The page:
Ambulance Services for Medicare Beneficiaries: State Differences in Usage, 2012-2014


Improved understanding of how Medicare beneficiaries, most of whom are elderly, use ambulance services provides vital information for policymakers who set rules and regulations about access to ambulance services.

We used data provided by the Centers for Medicare and Medicaid Services, specifically the Medicare Fee-For-Service Provider Utilization and Payment Data: Physician and Other Supplier Public Use File. The file included data for providers that submitted Medicare Part B non-institutional claims during the 2012 through 2014 calendar years. We extracted the list of all providers in each state and the District of Columbia designated as "Ambulance Service Provider."

Ambulance usage differed by state by the following measures: percent of Medicare beneficiaries using services, number of miles transported per year and per day, and number of days of services used in a year. The highest percentage of Medicare beneficiaries using ground ambulance was in New England whereas the least was in the Mountain states. Medicare beneficiaries in the South who used ground ambulance services traveled the most miles in a year and the ones in the West traveled the fewest miles. Air transportation was most prevalent in the West.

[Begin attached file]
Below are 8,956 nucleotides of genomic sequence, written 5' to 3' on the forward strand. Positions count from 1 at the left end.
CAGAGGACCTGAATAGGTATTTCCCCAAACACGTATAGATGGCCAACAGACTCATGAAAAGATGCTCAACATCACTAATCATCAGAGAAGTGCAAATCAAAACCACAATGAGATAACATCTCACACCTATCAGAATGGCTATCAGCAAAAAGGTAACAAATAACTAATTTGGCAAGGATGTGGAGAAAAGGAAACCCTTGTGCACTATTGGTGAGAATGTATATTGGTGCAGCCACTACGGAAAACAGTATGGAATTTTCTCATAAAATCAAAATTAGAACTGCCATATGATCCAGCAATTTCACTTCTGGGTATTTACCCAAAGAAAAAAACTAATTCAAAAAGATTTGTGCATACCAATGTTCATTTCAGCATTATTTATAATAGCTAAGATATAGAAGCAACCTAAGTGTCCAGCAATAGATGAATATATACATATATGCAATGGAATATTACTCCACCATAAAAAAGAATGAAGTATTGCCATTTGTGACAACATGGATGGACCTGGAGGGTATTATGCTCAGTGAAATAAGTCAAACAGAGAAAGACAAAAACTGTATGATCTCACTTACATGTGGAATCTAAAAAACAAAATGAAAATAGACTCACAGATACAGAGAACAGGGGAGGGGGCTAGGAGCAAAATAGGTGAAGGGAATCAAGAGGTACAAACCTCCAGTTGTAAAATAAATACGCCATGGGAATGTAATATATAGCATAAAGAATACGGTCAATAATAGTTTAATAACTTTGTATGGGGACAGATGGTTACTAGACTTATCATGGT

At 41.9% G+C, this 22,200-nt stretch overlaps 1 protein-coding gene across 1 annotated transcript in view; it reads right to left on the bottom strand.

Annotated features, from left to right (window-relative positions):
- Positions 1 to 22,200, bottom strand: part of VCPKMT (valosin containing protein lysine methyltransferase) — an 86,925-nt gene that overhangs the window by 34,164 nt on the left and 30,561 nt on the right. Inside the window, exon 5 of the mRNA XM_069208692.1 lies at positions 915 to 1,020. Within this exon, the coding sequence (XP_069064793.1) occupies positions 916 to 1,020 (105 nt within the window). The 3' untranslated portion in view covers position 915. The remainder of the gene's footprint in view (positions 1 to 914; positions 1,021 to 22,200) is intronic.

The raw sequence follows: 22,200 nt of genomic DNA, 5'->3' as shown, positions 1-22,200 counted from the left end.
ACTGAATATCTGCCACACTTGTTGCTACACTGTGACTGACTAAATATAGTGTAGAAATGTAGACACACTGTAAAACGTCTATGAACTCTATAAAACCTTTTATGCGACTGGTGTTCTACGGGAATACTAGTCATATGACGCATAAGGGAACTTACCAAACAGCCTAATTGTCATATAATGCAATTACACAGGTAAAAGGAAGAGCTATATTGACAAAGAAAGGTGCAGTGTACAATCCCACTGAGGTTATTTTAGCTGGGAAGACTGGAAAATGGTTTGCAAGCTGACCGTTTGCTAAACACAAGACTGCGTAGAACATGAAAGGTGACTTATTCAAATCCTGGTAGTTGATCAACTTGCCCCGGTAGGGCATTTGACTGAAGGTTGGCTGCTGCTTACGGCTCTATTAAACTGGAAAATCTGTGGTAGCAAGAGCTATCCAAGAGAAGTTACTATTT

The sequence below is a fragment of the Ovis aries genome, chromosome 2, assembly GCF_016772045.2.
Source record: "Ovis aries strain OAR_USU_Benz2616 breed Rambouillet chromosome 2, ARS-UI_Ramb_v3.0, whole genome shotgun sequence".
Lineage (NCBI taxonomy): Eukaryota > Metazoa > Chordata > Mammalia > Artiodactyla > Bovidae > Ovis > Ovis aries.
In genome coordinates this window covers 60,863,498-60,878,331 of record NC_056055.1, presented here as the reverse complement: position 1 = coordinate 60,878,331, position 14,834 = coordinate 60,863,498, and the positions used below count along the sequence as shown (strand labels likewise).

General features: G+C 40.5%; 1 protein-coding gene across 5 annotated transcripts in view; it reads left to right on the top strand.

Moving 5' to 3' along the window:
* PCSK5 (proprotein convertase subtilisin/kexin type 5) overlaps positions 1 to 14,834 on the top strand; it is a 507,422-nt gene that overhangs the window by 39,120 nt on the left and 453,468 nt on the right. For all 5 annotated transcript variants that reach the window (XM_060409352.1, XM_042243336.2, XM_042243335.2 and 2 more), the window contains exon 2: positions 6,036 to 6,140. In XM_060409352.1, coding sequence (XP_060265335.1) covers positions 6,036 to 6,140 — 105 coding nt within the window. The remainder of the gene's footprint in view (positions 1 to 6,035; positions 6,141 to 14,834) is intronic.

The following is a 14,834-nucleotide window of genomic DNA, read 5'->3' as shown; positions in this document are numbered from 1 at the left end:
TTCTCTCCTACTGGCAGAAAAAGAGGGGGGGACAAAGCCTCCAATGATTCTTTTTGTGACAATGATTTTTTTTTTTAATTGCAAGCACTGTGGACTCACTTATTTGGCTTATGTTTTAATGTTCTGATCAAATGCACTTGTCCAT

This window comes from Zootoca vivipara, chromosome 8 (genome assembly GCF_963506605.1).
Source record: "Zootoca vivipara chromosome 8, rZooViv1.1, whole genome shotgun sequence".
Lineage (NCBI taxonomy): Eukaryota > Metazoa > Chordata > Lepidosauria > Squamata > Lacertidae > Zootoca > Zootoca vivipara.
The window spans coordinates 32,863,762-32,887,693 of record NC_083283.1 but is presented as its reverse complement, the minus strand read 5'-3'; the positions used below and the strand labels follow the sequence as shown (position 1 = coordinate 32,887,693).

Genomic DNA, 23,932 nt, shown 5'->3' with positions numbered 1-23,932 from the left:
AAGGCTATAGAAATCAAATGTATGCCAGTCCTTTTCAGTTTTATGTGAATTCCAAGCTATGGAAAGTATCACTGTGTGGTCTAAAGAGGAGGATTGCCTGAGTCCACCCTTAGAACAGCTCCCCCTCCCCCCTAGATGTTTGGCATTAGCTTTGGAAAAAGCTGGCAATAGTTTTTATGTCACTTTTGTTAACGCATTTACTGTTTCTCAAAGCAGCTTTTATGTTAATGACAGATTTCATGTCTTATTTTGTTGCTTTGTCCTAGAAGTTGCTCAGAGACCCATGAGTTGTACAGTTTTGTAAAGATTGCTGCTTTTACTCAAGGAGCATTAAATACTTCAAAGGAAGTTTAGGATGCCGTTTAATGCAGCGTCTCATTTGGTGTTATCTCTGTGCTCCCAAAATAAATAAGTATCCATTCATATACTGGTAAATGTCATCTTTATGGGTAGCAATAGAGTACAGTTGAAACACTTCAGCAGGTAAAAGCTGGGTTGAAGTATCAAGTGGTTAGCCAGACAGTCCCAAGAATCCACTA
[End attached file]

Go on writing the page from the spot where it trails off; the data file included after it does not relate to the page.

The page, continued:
Our work took a state-level look at usage across the U.S., the first study to our knowledge to do so. Not all Medicare beneficiaries used ambulance services equally across the states. For instance, two largely rural states, Kentucky and Utah, used ambulance services very differently. We believe policymakers and researchers need to consider differences across the regions of the U.S. when evaluating reimbursement and rules about usage. When looking at changes in the supply of ambulance services in an area, we need to consider the current rate of usage of those services.

Rural and Underserved Health Research Center
SuZanne Troske, Alison Davis